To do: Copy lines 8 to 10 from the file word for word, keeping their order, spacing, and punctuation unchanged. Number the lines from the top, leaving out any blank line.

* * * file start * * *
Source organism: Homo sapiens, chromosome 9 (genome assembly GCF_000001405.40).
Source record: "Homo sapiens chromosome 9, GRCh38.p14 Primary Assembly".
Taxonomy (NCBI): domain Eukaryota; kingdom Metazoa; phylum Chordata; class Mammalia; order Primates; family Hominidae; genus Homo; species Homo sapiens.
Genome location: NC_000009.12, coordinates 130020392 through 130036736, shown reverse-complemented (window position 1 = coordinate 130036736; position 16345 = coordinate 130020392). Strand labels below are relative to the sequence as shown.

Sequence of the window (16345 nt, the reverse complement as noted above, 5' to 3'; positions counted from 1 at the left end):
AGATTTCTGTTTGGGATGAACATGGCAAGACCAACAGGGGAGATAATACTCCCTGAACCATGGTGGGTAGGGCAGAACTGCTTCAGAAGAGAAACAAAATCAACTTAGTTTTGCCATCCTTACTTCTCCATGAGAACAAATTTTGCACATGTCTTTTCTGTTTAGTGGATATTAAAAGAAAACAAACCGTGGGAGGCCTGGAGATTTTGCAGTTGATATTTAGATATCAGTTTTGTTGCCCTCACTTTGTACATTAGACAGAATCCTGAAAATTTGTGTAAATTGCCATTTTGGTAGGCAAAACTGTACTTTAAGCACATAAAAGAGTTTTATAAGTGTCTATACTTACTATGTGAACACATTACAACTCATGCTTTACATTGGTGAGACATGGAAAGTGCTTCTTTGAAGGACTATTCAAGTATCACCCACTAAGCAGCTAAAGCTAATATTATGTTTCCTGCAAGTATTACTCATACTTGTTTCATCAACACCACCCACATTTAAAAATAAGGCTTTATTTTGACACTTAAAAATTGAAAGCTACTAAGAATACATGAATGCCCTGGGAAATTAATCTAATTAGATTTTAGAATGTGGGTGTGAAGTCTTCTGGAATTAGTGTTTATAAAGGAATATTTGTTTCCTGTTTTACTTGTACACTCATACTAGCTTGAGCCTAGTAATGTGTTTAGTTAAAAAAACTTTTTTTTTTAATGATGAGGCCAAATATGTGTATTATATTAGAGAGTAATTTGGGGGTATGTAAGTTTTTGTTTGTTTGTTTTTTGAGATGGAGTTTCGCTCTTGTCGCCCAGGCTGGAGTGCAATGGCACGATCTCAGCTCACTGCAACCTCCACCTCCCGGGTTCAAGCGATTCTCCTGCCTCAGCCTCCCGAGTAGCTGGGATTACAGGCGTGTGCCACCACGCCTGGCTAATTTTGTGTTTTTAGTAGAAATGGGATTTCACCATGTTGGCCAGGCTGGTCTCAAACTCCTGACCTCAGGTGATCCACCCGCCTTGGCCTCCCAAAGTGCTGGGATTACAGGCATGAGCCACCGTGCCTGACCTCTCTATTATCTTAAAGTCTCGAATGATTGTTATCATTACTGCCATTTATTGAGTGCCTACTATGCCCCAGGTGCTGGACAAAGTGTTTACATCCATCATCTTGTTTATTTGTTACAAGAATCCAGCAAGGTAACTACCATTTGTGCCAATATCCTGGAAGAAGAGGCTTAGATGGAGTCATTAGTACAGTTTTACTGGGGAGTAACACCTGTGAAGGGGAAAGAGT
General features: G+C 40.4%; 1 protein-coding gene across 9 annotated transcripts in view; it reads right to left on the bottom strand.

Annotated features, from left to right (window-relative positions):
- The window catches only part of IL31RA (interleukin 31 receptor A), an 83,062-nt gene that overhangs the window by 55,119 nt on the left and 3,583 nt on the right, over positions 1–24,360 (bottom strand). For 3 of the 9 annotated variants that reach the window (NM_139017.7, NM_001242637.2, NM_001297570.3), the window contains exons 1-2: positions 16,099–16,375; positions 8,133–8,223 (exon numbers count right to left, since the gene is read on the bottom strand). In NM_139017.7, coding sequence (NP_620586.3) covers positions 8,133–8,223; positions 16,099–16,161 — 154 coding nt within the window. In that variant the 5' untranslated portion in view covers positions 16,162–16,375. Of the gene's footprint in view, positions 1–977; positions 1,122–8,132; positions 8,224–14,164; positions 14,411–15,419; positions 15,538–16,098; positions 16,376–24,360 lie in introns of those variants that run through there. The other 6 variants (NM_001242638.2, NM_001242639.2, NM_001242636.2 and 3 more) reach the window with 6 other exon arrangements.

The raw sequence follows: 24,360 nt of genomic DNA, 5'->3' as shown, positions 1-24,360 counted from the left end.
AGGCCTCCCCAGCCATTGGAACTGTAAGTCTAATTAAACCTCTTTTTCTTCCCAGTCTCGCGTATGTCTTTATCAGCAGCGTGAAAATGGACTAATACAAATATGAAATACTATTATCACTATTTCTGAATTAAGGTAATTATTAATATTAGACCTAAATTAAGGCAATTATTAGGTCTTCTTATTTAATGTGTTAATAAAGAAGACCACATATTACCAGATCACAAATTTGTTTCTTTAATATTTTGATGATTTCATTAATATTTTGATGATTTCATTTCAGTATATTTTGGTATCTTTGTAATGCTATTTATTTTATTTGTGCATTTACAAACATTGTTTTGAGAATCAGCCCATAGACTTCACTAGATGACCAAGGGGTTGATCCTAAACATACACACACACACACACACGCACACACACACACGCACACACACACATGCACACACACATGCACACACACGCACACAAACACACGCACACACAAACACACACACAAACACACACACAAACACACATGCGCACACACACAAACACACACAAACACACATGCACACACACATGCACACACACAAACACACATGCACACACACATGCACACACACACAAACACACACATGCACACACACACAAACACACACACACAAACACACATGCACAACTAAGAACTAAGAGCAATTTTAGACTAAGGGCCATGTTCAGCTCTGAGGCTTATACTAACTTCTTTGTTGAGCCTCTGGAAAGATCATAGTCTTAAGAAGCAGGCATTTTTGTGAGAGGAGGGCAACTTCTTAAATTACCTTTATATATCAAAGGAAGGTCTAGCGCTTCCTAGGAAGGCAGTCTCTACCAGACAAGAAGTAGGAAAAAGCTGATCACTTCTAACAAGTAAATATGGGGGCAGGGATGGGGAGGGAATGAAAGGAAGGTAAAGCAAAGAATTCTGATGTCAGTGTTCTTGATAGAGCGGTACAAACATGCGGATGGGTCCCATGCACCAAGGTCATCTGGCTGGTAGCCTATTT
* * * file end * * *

Annotated features, from left to right (window-relative positions):
- The window catches only part of IL31RA (interleukin 31 receptor A), an 83,062-nt gene that overhangs the window by 55,119 nt on the left and 3,583 nt on the right, over positions 1–24,360 (bottom strand). For 3 of the 9 annotated variants that reach the window (NM_139017.7, NM_001242637.2, NM_001297570.3), the window contains exons 1-2: positions 16,099–16,375; positions 8,133–8,223 (exon numbers count right to left, since the gene is read on the bottom strand). In NM_139017.7, coding sequence (NP_620586.3) covers positions 8,133–8,223; positions 16,099–16,161 — 154 coding nt within the window. In that variant the 5' untranslated portion in view covers positions 16,162–16,375. Of the gene's footprint in view, positions 1–977; positions 1,122–8,132; positions 8,224–14,164; positions 14,411–15,419; positions 15,538–16,098; positions 16,376–24,360 lie in introns of those variants that run through there. The other 6 variants (NM_001242638.2, NM_001242639.2, NM_001242636.2 and 3 more) reach the window with 6 other exon arrangements.

The raw sequence follows: 24,360 nt of genomic DNA, 5'->3' as shown, positions 1-24,360 counted from the left end.